a 400-pound (181. 4 kg) shell to a maximum range of 6,000 yards (5,500 meters) at a muzzle velocity of 1,364 feet (416 meters) per second. The turrets were revolved by steam machinery powered by the engines, and the guns could be withdrawn into the turret and depressed to reload through the muzzle via hydraulic ramming. Secondary armament consisted of nothing but a pair of 12-pounder smoothbore muzzle-loaders that were mounted upon arrival in Nicaragua, replaced in the 1880's by a quartet of Gatling machine guns for defense against the emerging threat of torpedo-armed boats. Defense against this threat was strengthened again in the 1890's with the replacement of the Gatling guns by 6-pounder Hotchkiss guns and the addition of a pair of 3-inch swiveling guns.

Armor: Armor was based on the same scheme as contemporary British monitors, with the waterline belt armored with around 6-8 inches of steel, the breastwork being approximately 10 inches thick, and 10-inch armor on the turrets as well. She was also fitted with an armored deck of 1.25 inches thickness. Armored shutters 2.5-inches thick closed over the gun ports during reloading and non-combat situations, and gratings in the funnel prevented any debris or shrapnel from crippling the boiler plant below. One of the biggest design faults was that the deckhouses on the uppermost deck were completely unarmored and vulnerable to enemy fire, an issue made even more grave by the fact that the command staff used these structures during combat situations.

Machinery: Propulsion was based around a steam plant manufactured by Maudslay Son and Field, and consisted of a pair of compound steam engines. These were driven by 4 coal-fired rectangular boilers, also manufactured in England. The machinery also served to drive the revolving mechanisms for the turrets. She could make 10 knots under good conditions, with 7 being the economical steaming speed. In total, the plant developed 1,750 horsepower driving two shafts.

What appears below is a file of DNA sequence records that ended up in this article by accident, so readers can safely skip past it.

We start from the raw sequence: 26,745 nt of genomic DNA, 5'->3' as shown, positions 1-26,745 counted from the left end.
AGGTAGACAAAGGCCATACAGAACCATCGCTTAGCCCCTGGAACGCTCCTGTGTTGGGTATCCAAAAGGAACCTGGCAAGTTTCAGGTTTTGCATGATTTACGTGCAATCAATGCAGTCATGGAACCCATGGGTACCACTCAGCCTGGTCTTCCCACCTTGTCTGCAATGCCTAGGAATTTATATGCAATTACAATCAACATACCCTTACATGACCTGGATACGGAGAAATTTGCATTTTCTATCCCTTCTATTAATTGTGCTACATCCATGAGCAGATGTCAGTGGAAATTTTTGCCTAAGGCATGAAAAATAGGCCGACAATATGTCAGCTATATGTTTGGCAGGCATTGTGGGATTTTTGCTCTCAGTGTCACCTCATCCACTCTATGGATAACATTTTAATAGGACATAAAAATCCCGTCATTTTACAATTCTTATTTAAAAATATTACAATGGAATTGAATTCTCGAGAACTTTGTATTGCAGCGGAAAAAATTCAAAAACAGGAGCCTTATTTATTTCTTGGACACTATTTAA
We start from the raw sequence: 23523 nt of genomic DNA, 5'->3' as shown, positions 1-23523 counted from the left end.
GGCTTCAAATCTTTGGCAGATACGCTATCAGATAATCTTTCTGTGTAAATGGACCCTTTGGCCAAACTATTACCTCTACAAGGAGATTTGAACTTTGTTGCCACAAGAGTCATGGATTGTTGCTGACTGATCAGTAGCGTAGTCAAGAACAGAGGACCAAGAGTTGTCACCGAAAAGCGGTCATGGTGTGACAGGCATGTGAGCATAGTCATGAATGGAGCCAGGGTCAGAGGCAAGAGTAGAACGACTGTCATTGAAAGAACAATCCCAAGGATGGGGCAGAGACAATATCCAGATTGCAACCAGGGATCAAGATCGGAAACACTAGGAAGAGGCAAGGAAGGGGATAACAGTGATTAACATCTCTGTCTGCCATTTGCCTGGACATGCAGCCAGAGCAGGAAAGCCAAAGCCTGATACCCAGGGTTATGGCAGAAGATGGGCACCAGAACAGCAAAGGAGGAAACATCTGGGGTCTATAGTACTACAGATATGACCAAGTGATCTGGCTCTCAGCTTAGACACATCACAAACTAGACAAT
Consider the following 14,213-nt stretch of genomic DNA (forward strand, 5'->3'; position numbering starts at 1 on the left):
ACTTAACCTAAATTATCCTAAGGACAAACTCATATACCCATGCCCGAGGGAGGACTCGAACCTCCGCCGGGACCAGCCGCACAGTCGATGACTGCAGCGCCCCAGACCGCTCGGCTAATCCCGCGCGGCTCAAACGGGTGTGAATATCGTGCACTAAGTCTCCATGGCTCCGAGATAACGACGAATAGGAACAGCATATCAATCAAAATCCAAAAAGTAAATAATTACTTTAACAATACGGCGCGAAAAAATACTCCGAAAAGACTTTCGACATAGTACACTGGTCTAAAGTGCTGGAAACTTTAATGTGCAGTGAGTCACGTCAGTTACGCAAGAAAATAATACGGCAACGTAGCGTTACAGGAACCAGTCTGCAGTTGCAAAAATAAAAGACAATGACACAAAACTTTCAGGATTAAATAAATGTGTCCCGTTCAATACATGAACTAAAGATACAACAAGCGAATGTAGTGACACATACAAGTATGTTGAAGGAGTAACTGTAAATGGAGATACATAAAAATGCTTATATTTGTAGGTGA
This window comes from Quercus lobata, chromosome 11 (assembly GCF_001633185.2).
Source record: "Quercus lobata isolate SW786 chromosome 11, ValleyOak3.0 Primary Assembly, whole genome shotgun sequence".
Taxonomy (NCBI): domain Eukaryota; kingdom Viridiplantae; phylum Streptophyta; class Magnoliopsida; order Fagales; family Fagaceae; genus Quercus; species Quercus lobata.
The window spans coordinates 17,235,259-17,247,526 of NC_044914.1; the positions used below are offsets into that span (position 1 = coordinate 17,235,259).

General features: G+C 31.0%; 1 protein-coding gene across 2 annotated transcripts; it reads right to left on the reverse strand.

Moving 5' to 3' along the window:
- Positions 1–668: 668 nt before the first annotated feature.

Service history: The ship was delivered in 1871, and after a harrowing voyage across the Atlantic to reach Nicaragua, she engaged in a cruise around Central America, the United States, and the Caribbean. Her service career was quiet for the initial years, after which she was called into action to shell coastal towns in Honduras. For the rest of the war she served as a support vessel for landings on the Honduran coast, and even housed the Nicaraguan admiralty command staff during amphibious operations. After this, she was refitted at the Naval Yard in Puerto Cabezas, receiving the aforementioned Gatling guns on her uppermost deck around the funnel and deckhouses. She remained in this state until the 1890's, when she was fitted with new machinery and a larger funnel, as well as 4 x 6-pounder Hotchkiss QF guns and a pair of 3-inch guns on her lower deck to port and starboard. She was maintained in service until 1910, when she was deactivated and placed on reserve. By now the guns had been replaced with 8-inch guns of American make in new twin turrets. She was grounded on a sand bar outside Puerto Cabezas in 1917 when Nicaragua joined the USA in the First World War. In this position she acted as a stationary battery, and her masts and funnel had been cut down and replaced with a single larger mast amidships for carrying the gun directors. After a few years in this position, anything of value was taken off her and she was blown up by the Engineer Corps.

---The refitted version of the Walker will be posted as a separate entry.---